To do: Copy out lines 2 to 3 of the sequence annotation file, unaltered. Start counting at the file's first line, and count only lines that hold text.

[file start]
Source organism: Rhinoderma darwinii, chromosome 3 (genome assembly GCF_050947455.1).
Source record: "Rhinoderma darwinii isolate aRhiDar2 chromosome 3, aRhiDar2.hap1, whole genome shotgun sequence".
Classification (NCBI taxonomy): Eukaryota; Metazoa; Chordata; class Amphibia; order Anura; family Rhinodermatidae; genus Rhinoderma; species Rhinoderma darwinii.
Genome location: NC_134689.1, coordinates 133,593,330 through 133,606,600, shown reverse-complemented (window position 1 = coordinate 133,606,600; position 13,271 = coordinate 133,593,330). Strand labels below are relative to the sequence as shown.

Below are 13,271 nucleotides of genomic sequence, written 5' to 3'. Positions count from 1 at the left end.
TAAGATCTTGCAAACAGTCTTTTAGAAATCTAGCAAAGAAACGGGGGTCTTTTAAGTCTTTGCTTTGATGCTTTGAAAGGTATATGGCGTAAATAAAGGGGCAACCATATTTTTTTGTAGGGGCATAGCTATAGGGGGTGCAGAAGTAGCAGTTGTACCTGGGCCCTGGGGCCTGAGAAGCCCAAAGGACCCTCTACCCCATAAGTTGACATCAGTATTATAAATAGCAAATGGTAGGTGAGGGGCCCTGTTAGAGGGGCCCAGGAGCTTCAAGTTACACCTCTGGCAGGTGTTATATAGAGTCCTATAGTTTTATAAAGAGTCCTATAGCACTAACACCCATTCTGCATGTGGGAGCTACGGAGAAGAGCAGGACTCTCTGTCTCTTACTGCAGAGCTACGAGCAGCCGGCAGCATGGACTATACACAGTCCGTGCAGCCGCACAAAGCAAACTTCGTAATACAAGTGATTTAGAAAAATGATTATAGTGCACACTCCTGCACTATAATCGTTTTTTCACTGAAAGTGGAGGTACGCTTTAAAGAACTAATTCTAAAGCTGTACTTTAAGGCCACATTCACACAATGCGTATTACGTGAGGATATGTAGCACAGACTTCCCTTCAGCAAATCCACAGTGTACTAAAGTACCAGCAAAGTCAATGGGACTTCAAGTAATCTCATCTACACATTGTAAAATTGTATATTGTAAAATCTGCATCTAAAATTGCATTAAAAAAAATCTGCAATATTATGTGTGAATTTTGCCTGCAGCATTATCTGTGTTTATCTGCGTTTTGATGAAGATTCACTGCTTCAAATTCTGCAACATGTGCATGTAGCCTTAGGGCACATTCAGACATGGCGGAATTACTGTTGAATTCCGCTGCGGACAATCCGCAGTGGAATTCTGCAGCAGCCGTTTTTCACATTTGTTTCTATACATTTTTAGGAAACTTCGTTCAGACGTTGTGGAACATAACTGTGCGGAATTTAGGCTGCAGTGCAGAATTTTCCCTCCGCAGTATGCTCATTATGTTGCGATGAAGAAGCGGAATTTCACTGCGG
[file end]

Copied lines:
Source record: "Rhinoderma darwinii isolate aRhiDar2 chromosome 3, aRhiDar2.hap1, whole genome shotgun sequence".
Classification (NCBI taxonomy): Eukaryota; Metazoa; Chordata; class Amphibia; order Anura; family Rhinodermatidae; genus Rhinoderma; species Rhinoderma darwinii.